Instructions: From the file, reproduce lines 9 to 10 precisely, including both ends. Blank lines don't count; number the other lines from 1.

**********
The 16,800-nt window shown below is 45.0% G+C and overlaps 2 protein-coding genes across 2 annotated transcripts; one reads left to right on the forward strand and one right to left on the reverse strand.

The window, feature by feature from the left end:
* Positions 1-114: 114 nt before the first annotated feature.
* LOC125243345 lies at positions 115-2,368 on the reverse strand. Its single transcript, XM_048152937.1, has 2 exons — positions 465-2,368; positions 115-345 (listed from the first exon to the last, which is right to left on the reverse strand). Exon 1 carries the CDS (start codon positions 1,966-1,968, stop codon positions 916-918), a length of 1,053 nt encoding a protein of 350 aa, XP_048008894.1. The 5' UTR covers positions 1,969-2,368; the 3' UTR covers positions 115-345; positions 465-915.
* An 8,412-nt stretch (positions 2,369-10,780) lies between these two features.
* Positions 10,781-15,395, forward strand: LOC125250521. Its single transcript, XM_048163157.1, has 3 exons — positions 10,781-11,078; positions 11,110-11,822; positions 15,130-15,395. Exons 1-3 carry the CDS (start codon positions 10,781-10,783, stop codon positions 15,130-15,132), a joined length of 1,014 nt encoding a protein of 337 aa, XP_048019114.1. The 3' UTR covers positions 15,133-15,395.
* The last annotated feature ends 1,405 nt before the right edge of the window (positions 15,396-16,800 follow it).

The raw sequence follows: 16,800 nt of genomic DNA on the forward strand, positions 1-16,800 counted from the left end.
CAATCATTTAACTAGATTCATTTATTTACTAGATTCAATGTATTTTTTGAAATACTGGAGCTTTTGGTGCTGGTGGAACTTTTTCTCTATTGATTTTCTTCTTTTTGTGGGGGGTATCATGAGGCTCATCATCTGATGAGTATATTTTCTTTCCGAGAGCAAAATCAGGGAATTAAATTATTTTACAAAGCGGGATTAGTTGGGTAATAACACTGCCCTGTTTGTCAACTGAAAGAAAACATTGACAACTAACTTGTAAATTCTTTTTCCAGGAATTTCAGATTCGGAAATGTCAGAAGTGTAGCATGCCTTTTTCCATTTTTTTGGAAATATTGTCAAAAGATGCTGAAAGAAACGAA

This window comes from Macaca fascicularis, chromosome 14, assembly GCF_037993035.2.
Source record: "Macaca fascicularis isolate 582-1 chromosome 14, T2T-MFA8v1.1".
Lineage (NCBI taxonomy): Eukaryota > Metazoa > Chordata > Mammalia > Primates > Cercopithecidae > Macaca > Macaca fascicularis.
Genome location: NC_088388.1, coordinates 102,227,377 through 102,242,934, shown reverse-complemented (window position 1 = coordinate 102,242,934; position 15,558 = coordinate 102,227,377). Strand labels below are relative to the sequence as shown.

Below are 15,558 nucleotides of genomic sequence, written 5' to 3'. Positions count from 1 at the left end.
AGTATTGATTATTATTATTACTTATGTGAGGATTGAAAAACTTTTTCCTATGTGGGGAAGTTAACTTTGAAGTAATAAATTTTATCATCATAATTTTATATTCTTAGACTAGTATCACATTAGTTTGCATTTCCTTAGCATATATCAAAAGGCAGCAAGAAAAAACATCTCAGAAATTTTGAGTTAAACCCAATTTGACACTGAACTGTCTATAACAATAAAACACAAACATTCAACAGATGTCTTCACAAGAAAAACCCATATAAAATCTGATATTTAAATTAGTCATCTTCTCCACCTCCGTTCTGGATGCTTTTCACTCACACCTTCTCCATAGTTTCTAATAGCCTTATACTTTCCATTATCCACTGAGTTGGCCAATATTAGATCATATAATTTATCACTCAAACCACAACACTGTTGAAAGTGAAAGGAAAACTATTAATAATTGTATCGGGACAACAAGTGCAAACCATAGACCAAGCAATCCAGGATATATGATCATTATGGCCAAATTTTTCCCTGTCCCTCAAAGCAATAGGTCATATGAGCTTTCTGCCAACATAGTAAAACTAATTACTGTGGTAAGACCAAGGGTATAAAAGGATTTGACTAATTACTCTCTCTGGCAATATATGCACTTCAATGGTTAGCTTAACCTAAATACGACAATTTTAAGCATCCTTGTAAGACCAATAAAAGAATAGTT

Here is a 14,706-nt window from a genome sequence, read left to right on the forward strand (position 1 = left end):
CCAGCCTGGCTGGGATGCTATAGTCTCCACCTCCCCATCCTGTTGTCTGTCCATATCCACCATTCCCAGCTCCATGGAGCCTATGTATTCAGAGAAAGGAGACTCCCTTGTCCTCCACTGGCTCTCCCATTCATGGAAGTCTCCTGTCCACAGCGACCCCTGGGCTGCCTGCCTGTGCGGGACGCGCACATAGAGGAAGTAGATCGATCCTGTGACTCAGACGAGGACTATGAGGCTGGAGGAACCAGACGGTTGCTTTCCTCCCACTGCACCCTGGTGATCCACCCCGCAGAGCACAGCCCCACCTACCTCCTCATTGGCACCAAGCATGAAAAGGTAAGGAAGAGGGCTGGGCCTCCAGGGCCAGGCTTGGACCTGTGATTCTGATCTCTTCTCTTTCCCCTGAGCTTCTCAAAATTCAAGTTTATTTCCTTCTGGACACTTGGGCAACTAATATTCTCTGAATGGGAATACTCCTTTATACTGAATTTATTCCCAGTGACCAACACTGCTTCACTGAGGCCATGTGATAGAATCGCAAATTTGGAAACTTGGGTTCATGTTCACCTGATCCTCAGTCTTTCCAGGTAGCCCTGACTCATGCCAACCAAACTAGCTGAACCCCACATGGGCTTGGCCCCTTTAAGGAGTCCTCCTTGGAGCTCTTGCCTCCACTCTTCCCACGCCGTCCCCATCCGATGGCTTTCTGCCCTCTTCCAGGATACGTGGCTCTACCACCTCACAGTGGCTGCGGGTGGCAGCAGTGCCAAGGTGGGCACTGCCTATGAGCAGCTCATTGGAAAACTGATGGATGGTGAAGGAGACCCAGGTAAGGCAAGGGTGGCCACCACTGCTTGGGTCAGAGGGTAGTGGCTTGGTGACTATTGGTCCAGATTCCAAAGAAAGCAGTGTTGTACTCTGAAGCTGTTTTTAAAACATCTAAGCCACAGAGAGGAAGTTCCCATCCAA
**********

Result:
CAATCATTTAACTAGATTCATTTATTTACTAGATTCAATGTATTTTTTGAAATACTGGAGCTTTTGGTGCTGGTGGAACTTTTTCTCTATTGATTTTCTTCTTTTTGTGGGGGGTATCATGAGGCTCATCATCTGATGAGTATATTTTCTTTCCGAGAGCAAAATCAGGGAATTAAATTATTTTACAAAGCGGGATTAGTTGGGTAATAACACTGCCCTGTTTGTCAACTGAAAGAAAACATTGACAACTAACTTGTAAATTCTTTTTCCAGGAATTTCAGATTCGGAAATGTCAGAAGTGTAGCATGCCTTTTTCCATTTTTTTGGAAATATTGTCAAAAGATGCTGAAAGAAACGAA

This window comes from Macaca fascicularis, chromosome 14, assembly GCF_037993035.2.